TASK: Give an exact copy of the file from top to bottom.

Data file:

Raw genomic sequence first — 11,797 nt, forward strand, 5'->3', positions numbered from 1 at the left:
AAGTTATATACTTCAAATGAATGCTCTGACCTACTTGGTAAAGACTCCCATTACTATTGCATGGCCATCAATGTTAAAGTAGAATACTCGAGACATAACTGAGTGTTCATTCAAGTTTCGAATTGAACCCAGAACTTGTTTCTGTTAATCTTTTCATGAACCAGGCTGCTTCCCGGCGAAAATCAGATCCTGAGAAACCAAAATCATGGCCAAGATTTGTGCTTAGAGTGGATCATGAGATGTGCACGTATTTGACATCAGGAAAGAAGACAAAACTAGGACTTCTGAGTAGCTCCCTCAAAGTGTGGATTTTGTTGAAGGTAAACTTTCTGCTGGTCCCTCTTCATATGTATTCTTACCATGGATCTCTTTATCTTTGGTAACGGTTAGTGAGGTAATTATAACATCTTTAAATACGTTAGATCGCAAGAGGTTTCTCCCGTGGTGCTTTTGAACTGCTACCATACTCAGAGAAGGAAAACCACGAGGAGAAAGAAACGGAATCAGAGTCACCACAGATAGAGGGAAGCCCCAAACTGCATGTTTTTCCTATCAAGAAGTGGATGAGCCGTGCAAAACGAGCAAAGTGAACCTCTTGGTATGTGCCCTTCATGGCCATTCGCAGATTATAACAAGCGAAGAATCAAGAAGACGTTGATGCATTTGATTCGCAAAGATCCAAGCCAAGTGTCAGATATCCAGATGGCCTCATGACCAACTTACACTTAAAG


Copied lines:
Raw genomic sequence first — 11,797 nt, forward strand, 5'->3', positions numbered from 1 at the left:
AAGTTATATACTTCAAATGAATGCTCTGACCTACTTGGTAAAGACTCCCATTACTATTGCATGGCCATCAATGTTAAAGTAGAATACTCGAGACATAACTGAGTGTTCATTCAAGTTTCGAATTGAACCCAGAACTTGTTTCTGTTAATCTTTTCATGAACCAGGCTGCTTCCCGGCGAAAATCAGATCCTGAGAAACCAAAATCATGGCCAAGATTTGTGCTTAGAGTGGATCATGAGATGTGCACGTATTTGACATCAGGAAAGAAGACAAAACTAGGACTTCTGAGTAGCTCCCTCAAAGTGTGGATTTTGTTGAAGGTAAACTTTCTGCTGGTCCCTCTTCATATGTATTCTTACCATGGATCTCTTTATCTTTGGTAACGGTTAGTGAGGTAATTATAACATCTTTAAATACGTTAGATCGCAAGAGGTTTCTCCCGTGGTGCTTTTGAACTGCTACCATACTCAGAGAAGGAAAACCACGAGGAGAAAGAAACGGAATCAGAGTCACCACAGATAGAGGGAAGCCCCAAACTGCATGTTTTTCCTATCAAGAAGTGGATGAGCCGTGCAAAACGAGCAAAGTGAACCTCTTGGTATGTGCCCTTCATGGCCATTCGCAGATTATAACAAGCGAAGAATCAAGAAGACGTTGATGCATTTGATTCGCAAAGATCCAAGCCAAGTGTCAGATATCCAGATGGCCTCATGACCAACTTACACTTAAAG